[conspire] More on resizing NTFS

Edmund J. Biow biow at bigfoot.com
Tue Oct 29 11:51:24 PST 2002

Apparently Acronis OS will also be offered as part of SuSE Enterprise 
Desktop, which is being announced today & will ship in first quarter of 
next year:

The distro seems to be part of a SuSE effort to make inroads in the 
Windows desktop OS market & will come with Codeweavers Crossover Office, 
which will allow users to install and run MS Orifice and Lotus Notes, as 
well as other popular Windows apps.  

  Quoting from the article:
 Acronis OS Selector is one of those disk management products that 
pitches itself at the weak-willed and foolish by saying it "allows you 
to install up to 100 and even more operating systems (OSs) on one 
computer, boot an OS from any partition on any hard disk, have several 
operating system on the same partition." Trust us, this road leads to 
madness very quickly - we're sure it's very good, but stick to two, max. 
Looking frrom the point of view of SuSE Linux Desktop, it works with YasT2 
to get the installer past that tricky stage of getting Linux onto a Windows 
machine without destroying everything, and it's significant that SuSE is 
going for a commercial disk/boot manager here.

YaST itself is said by SuSE to be a be able to do the necessary 
re-arrangement of Win9x partitions, so presumably Acronis is there to 
handle XP and 2000. More properly though the differentiation should be 
between FAT32 and NTFS partitions, YaST being able to understand the 
former but not the latter. If you have a choice about it, we suggest 
you'll be a lot happier and more interoperable if you stick to FAT32 
rather than installing XP or 2k on NTFS. Some major manufacturers we've 
noticed actually ship machines configured like this, but don't tell 

----- Original Message -----
From: "Rick Moen" <rick at linuxmafia.com>
To: <conspire at linuxmafia.com>
Sent: Saturday, October 26, 2002 2:00 AM
Subject: [conspire] More on resizing NTFS

 > Quoting from my summary:
 >   Proprietary / terms of redistribution unknown:
 >   o  ASPLinux distribution installer's ASPDiskManager utility:
 >      downloadable CD image, http://www.asp-linux.com/
 > I checked it out.  OK, folks, this is a weird one.
 > "ASPLinux" is an RPM-based distibution produced in Russia by a company
 > called SWsoft, which has Linux-related subsidiaries in the USA, South
 > Korea, China, and Singapore (ASPLinux Pte. Ltd.).   Looks like most of
 > the Linux business is in Singapore, but the coders are in Russia.  One
 > of the advantages claimed for it is the ability to resize NTFS during
 > installation, using an included "ASPDiskManager" utility.  
 > Which is, of course, what got my interest.
 > Where is it?
 > ------------
 > There are i386 and PPC[1] versions.  And there are lots of download sites
 > for the i386 ISOs:
 > ftp://ftp-linux.cc.gatech.edu/pub/Linux/distributions/asplinux/i386/7.3/
 > ftp://fddisunsite.oit.unc.edu/pub/Linux/distributions/asplinux
 > ftp://ftp.oit.unc.edu/pub/Linux/distributions/asplinux
 > ftp://ftp.metalab.unc.edu/pub/Linux/distributions/asplinux
 > http://rpmfind.net/linux/ASPLinux/i386/7.3/
 > rsync://download.asplinux.ru::ASPLinux/i386/current/
 > ftp://fr.rpmfind.net/linux/ASPLinux/i386/7.3/
 > ftp://ftp.ese-metz.fr/pub/Linux/distributions/asp-linux/i386/current/
 > http://fr.rpmfind.net/linux/ASPLinux/i386/7.3/
 > ftp://ftp.duth.gr/pub/ASPLinux/
 > ftp://ftp.ntua.gr/pub/linux/asplinux/i386/7.3/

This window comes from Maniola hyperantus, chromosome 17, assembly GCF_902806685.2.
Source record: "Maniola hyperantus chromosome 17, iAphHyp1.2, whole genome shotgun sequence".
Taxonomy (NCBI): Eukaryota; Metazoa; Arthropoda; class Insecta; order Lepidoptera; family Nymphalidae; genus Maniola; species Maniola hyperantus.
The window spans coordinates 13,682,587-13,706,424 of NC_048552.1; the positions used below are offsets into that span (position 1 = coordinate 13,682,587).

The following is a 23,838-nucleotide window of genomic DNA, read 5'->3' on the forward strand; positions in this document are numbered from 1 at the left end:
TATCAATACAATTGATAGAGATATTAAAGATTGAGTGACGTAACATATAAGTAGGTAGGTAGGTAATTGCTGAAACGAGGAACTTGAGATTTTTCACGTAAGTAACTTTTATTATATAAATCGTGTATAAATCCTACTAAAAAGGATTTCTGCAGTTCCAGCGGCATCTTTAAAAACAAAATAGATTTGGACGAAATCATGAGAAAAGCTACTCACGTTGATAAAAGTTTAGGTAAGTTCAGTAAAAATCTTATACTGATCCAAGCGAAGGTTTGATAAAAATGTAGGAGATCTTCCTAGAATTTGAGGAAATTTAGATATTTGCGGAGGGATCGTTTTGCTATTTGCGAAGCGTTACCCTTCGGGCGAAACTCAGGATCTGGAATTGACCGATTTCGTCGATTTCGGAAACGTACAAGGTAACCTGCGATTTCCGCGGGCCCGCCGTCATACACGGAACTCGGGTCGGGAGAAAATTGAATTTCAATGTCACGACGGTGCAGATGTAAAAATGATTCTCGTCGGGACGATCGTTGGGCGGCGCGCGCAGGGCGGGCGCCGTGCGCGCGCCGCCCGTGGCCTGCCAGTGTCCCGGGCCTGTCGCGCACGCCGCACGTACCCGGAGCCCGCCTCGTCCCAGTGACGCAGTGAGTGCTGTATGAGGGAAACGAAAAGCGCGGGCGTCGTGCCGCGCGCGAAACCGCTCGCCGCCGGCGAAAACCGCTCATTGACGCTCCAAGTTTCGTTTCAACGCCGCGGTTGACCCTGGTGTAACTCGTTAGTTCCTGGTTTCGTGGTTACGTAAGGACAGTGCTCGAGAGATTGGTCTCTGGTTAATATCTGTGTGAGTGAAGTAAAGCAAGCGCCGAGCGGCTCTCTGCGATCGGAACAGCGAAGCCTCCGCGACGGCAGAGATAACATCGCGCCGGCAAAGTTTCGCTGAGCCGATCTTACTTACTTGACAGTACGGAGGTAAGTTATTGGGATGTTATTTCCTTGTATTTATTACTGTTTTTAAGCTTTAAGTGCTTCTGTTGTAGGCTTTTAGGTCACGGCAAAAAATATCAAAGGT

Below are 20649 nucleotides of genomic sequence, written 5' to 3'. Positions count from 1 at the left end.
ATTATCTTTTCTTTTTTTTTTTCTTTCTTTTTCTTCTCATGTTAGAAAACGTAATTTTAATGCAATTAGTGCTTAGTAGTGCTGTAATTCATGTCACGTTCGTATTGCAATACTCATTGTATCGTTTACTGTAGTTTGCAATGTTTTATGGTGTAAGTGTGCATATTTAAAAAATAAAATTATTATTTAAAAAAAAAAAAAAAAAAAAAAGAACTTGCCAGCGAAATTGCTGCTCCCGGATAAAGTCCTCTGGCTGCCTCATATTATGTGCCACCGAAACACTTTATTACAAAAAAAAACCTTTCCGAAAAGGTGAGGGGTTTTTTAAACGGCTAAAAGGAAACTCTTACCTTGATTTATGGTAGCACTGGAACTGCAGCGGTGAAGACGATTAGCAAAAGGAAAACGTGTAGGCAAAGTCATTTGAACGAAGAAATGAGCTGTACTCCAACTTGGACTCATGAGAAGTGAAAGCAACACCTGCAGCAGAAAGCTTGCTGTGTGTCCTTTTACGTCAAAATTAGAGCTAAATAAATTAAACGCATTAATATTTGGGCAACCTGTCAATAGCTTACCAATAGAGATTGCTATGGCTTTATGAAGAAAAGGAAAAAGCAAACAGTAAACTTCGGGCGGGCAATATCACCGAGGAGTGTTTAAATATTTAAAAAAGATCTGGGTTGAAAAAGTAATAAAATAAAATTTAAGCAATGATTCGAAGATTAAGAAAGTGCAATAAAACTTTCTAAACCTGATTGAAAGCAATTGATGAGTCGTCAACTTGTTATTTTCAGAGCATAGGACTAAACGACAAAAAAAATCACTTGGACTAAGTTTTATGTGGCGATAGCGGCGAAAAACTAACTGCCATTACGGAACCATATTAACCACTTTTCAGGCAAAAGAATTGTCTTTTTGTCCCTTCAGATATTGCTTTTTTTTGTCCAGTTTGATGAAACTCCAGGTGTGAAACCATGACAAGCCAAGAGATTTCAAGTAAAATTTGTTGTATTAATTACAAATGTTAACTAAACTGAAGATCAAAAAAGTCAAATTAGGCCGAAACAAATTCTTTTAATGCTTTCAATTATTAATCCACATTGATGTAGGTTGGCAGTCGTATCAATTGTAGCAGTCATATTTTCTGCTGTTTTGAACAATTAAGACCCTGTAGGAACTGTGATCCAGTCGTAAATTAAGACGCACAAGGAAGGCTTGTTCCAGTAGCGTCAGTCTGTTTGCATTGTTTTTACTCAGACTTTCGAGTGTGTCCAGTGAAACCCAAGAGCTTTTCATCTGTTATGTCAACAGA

> ftp://ftp.fsn.hu/pub/CDROM-Images/asplinux/i386/7.3/
 > ftp://ftp.kddlabs.co.jp/Linux/distributions/ASPLinux/i386/7.3/
 > ftp://ftp.kr.psi.net/pub/mirrors/asp-linux/
 > ftp://ftp.surfnet.nl/pub/os/Linux/distr/asplinux/i386/7.3/
 > ftp://ftp.nluug.nl/pub/os/Linux/distr/asplinux/i386/7.3/
 > ftp://ftp.clear.net.nz/mirror/ftp.asp-linux.com/i386/7.1/
 > ftp://ftp.man.poznan.pl/vols/vol1/sunsite/distributions/asplinux
 > ftp://ftp.gamma.ru/pub/asplinux/i386/7.3/
 > ftp://linux4u.jinr.ru/pub/ASPlinux/i386/7.3/
 > http://download.asplinux.ru/install/ftp/i386/7.3/
 > What is it?
 > -----------
 > The mystifying part was:  Were they really giving this stuff away for
 > free?  Was it one of those deals where only the Deluxe Edition boxed
 > set had the impressive goodies?
 > I also noticed a press release saying ASPLinux Pte. Ltd. had become an
 > authorised distributor for Acronis OS Selector, one of the retail,
 > you-may-not-redistribute packages that do NTFS resizing.  So, I e-mailed
 > ASPLinux Pte. Ltd. asking (1) What are ASPDiskManager's licence terms?
 > (2) Is source code available to the public?  (3) Is there any connection
 > between ASPDiskManager and Acronis OS Selector?
 > The next morning, I got a telephone call, not from ASPLinux/SWsoft, but
 > rather _Acronis_.  They wanted to know what I was digging into, so I
 > told them.  They said ASPDiskManager _is_ Acronis OS Selector, included
 > in ASPLinux under licence.
 > So, I downloaded an ISO of ASPLinux v. 7.3 disk 1 (of 3).  Burned it to
 > disk.  Booted it.  Very nice graphical installer.  Pick your language,
 > pick your mouse type, pick _custom_ installation (overriding the default
 > of quick installation), select installation source (CD), pick custom
 > partitioning (default).  You're now in ASPDiskManager.  Hot damn!
 > It seems quite impressive.  If you highlight an existing partition and
 > select the Edit button, you see an Edit Partition screen whose options
 > include Resize.  It will resize NTFS, FAT, ext2/ext3, XFS, and Reiser!
 > I didn't have any partitions I cared to sacrifice, let alone NTFS ones,
 > but likely you just exit the ASPDiskManager screen and then hard boot
 > and eject the CD (if you just needed the resizer, and don't want to
 > install ASPLinux).